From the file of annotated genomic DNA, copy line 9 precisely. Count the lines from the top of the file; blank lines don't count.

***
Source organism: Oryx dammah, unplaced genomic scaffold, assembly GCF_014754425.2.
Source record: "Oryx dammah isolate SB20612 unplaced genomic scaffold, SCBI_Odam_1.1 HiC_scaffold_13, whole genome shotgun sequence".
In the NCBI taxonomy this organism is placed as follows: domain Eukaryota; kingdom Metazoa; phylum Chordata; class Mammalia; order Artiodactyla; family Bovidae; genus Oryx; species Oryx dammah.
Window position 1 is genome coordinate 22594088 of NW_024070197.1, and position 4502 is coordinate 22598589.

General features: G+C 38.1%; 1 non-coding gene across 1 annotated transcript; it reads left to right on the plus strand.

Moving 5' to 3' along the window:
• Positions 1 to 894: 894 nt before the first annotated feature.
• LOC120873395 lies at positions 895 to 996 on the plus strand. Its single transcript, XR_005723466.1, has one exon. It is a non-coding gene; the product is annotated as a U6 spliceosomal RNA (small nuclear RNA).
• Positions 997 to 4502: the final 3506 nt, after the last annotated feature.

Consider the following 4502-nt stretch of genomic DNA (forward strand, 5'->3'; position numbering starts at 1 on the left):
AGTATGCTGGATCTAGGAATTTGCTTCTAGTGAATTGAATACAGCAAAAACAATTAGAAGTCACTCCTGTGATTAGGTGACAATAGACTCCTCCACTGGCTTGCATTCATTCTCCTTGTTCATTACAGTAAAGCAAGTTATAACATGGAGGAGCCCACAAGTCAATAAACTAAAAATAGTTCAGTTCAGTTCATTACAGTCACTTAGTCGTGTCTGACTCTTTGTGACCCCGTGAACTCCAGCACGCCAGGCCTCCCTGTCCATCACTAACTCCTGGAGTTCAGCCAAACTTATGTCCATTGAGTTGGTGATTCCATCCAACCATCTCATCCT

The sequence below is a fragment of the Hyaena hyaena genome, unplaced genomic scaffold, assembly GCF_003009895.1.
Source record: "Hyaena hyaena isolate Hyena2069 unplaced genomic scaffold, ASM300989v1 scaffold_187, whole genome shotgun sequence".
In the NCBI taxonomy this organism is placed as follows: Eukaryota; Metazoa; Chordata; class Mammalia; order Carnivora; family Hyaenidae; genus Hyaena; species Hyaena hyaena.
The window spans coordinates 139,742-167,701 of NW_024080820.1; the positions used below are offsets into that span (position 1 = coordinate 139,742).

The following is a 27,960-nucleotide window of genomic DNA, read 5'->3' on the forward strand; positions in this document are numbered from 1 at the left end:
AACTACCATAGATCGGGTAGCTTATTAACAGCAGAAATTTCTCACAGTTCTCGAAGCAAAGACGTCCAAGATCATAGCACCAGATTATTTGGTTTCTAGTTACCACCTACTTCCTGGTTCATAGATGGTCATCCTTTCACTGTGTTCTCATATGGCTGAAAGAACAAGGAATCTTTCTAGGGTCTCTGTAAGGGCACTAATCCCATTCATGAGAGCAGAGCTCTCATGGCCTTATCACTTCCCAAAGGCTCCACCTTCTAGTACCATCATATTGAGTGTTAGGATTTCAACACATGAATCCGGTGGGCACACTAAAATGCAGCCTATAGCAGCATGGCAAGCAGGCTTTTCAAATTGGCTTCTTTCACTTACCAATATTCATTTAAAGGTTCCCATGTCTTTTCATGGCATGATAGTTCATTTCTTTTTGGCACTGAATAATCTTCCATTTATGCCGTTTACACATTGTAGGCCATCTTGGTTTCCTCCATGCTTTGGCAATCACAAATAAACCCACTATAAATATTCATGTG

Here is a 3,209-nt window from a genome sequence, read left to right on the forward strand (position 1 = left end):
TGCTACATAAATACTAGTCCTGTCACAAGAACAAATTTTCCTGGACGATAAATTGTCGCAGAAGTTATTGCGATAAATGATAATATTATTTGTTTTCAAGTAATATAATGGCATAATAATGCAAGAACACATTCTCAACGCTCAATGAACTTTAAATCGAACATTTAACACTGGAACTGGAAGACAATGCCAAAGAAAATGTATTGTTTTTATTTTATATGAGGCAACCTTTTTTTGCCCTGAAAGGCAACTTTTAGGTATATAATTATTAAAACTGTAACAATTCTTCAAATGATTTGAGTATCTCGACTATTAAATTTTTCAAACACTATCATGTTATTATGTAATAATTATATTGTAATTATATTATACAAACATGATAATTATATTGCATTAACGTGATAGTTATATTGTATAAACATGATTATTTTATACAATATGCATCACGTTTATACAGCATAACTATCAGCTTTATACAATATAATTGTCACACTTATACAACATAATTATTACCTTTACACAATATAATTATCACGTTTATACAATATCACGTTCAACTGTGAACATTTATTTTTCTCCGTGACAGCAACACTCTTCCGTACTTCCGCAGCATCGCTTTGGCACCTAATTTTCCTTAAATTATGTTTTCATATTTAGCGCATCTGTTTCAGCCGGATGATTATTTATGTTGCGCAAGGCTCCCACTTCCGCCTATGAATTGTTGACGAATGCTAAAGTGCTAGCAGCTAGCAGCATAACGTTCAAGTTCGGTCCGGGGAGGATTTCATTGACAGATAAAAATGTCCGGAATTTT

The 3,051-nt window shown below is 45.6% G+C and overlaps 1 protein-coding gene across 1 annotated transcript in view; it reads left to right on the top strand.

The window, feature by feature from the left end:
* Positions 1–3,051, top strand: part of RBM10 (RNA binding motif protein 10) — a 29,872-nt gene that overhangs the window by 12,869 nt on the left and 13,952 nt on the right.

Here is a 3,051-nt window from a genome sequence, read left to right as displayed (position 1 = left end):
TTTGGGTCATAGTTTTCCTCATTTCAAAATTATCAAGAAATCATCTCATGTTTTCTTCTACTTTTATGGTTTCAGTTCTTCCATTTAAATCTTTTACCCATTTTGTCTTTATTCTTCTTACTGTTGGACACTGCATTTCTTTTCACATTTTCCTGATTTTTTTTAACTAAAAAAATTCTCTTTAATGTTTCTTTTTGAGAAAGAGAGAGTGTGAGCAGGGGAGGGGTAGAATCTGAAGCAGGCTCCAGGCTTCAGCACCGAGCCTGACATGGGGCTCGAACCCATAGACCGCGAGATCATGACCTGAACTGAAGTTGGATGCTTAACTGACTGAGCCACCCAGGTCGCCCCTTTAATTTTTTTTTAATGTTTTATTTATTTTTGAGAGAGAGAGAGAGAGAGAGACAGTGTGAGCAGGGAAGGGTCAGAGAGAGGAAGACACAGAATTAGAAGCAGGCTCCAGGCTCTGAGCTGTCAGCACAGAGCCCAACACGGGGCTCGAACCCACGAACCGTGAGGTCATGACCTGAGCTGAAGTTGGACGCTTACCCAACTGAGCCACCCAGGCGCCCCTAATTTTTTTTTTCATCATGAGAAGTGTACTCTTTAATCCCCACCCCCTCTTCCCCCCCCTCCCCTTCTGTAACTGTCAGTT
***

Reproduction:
• Positions 997 to 4502: the final 3506 nt, after the last annotated feature.